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ScribeFire: Online and Offline Blogging

by | Oct 13, 2012 | How To, Mobile, Wordpress, Writing | 7 comments

Offline BloggingAs the Chief Kid Driving Officer mom to two busy almost-teens,  I do a lot driving, followed by a lot of hanging around football pitches, ballet studios and a host other after-school activities places.

I won’t get into the nightmare of logistics when Kid 1 needs to be somewhere at 4:00 and Kid 2 needs to be picked up clear across town at 4:30, and my Deputy Chief Kid Driving Officer (hunky hubby) is tied up at work.

What I do want to talk about is leveraging those hanging around hours, when there’s no internet connection, no coffee shop close by to indulge in an expensive, 1000-calorie coffee concoction with the excuse of needing to be connected ‘so I can I work on my blog’.

Enter ScribeFire, a tool that lets you write posts during those times that you are not able to connect to internet.  You can save them, and when you next connect, the tool syncs up with your blog.

This tool comes as an extension to your browser, and is available for Chrome, Firefox, Safari and Opera.

For Internet Explorer folks, it must mean you are a Windows user, and an option for you is Windows Live Writer.

Once you install ScribeFire as a browser add-on, you start it from a little icon on your toolbar, and it opens up as a new tab on your browser.  You will need to be connected to internet the first time you set it up so that you can tell it where your blog is at (URL), and enter your credentials so it can connect  to it.

If you run multiple blogs, it’s a fantastic tool as well, as you can add multiple blogs.  Each time you create a post, you can simply tell ScribeFire which blog to post to.

Just like the WordPress editor, it has a WYSIWYG editor (What You See Is What You Get), including buttons to insert an image, insert a YouTube video or a table.  It even has an option for going full screen so you have more space to write.

For those of you who like to mess with HTML, you can also switch to HTML mode, and tinker with the code.  If it’s just font size and regular formatting you want to play with, the full formatting bar is availlable right there.

Word and character counts are available right there at the bottom of the editing window, and your categories and tags are available for you to choose from, or you can add new ones.

Once you’re done crafting your post, you can save it, or publish it, including options to schedule it, just like you get from the WordPress interface.  If you are offline when you hit publish post, it will get published when you next connect to Internet.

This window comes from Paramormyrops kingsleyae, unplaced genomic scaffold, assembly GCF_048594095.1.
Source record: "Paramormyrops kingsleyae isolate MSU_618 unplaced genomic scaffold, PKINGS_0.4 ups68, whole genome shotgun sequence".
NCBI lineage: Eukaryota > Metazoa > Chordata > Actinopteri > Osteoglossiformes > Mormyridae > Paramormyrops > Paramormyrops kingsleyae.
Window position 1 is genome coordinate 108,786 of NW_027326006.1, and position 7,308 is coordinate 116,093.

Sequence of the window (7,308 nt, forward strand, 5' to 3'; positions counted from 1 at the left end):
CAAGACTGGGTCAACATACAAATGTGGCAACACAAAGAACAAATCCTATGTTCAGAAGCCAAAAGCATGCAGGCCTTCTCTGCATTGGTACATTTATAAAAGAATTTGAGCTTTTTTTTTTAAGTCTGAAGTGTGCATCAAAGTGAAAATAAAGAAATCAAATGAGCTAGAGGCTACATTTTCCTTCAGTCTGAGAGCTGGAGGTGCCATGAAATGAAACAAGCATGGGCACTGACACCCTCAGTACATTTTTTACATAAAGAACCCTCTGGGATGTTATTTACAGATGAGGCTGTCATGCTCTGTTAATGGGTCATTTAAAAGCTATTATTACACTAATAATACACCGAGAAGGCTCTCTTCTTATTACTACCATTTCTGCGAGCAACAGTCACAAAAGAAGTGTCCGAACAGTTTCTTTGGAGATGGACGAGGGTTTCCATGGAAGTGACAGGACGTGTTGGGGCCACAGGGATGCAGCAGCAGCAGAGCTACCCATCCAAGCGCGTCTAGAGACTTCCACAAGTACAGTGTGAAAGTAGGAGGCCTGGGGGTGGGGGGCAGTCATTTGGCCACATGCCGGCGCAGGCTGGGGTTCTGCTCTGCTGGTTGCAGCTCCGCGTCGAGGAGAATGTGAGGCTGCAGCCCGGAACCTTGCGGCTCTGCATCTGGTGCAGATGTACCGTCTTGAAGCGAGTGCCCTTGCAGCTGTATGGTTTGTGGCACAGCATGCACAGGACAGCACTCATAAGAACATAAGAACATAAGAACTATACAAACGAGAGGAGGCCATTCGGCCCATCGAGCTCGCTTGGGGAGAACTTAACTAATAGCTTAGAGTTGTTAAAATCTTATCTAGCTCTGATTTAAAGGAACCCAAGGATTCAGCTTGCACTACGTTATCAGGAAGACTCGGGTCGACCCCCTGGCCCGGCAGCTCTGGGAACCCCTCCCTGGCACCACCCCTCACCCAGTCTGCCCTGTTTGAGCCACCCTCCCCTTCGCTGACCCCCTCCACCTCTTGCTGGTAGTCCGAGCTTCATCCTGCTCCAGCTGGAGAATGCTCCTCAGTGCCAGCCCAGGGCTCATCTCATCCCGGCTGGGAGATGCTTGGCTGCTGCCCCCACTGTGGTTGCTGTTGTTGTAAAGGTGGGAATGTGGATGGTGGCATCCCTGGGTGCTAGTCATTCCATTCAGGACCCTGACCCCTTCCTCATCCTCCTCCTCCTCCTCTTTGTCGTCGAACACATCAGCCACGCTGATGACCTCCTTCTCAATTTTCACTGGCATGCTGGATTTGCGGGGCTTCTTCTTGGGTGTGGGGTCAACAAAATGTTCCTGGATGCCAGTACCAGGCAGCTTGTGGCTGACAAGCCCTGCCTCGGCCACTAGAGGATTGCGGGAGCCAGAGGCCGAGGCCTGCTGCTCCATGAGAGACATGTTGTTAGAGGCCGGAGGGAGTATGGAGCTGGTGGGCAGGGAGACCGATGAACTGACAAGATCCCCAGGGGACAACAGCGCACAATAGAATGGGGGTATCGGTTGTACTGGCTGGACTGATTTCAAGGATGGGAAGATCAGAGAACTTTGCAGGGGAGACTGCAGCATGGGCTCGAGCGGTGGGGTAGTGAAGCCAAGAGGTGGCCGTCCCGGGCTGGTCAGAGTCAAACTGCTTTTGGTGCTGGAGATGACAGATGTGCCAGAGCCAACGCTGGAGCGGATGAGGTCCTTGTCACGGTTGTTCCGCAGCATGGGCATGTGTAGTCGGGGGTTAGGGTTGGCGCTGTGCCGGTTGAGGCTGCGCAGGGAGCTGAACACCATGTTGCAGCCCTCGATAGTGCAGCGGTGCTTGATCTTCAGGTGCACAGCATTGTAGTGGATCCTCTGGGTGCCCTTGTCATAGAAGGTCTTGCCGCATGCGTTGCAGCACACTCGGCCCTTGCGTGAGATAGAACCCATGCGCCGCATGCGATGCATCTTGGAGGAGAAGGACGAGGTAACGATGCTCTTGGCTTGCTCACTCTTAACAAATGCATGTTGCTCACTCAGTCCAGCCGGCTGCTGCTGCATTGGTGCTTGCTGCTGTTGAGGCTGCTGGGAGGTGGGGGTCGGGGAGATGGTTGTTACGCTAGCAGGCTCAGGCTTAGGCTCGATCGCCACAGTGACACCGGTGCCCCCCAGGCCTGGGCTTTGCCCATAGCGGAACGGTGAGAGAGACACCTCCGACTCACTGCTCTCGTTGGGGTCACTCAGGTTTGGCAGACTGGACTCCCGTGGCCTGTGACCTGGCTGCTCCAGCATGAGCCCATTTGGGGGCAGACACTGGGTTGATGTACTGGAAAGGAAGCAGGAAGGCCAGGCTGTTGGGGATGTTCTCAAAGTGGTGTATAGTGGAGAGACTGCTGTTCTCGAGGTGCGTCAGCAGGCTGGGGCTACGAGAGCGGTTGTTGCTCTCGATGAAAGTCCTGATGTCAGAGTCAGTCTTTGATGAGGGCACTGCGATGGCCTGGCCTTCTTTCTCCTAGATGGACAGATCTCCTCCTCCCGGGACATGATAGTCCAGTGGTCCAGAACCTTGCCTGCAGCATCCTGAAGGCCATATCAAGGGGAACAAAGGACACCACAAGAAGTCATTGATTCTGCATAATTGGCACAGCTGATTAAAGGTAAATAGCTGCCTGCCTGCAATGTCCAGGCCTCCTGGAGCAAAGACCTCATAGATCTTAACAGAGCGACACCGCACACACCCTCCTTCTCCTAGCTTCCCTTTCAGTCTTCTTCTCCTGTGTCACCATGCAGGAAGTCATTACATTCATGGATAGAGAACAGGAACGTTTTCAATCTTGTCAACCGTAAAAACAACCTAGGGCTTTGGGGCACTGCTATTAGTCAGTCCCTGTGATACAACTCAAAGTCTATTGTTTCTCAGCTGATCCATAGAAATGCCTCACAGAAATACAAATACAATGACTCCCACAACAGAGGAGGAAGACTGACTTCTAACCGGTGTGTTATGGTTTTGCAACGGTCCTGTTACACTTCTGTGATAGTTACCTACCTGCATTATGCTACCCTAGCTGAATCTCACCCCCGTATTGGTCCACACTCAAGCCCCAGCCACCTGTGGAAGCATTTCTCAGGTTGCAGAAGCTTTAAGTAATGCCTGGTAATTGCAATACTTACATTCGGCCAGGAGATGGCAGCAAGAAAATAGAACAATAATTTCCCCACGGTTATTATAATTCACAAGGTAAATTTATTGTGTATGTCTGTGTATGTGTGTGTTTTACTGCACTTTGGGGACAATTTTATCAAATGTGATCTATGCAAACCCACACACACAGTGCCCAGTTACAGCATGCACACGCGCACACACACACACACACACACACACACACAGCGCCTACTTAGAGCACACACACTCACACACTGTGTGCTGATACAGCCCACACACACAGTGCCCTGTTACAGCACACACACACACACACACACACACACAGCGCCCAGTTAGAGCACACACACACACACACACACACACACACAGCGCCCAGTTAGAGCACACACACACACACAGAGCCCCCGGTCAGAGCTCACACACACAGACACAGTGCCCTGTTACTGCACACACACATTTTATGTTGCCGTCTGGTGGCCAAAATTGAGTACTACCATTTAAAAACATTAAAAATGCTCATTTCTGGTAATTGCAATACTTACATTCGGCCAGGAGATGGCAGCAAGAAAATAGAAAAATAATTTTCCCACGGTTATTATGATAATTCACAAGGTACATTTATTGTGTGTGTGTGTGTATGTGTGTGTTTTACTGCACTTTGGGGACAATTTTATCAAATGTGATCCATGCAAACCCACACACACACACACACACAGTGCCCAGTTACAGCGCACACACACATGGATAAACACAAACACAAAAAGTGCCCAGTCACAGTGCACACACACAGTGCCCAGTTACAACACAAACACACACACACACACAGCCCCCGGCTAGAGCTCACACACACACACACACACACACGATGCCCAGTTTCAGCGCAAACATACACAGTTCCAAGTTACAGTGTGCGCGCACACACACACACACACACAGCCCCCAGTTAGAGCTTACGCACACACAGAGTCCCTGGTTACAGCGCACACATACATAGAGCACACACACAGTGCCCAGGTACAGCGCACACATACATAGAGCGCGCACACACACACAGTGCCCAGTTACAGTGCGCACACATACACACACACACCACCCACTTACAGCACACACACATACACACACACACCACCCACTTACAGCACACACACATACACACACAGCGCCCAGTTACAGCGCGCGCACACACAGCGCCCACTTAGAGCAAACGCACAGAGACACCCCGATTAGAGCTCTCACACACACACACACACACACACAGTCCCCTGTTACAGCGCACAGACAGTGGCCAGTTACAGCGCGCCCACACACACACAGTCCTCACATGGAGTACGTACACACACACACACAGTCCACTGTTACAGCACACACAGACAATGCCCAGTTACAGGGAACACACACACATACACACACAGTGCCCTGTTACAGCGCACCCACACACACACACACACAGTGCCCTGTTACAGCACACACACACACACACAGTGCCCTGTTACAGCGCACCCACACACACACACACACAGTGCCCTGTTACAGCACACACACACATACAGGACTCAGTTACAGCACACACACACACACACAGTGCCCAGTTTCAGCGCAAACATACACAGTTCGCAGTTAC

ScribeFire also has built-in Zemanta integration, a tool that suggests related links, images, and articles as you write, should you choose to turn it on.

A relatively new, cool feature that ScribeFire has added, is the ability to create blog templates.  If you often write a list post, a review post, or any kind of post for which you tend to use the same template, ScribeFire lets you save a current post as a template.  Then next time you want to write a similar post, you just pull up the appropriate template, and ta-dah … you can just fill in your new content.

It’s just magical.

So if you, like me, have a lot of otherwise dead time in your day that you wish you could better leverage, if only you could spend it writing, and you can’t stand the idea of using TextEdit / Notepad or Microsoft Word for blogging, get ScribeFire.  It’s free.

Of course, this means you need to take your laptop with you everywhere you go.  Grab a set of headphones as well while you are at it, just in case you want to plugin into your music library while you compose your masterpieces.

If you prefer taking your Android tablet or iPad instead, download the free WordPress app, and you will also be able to compose your posts offline, and get them synced up when you next connect.  The WordPress app also supports multiple blogs, so you really have no excuse now to confine your writing to a specific place or time.

What’s your favourite non-Wordpress tool for blogging?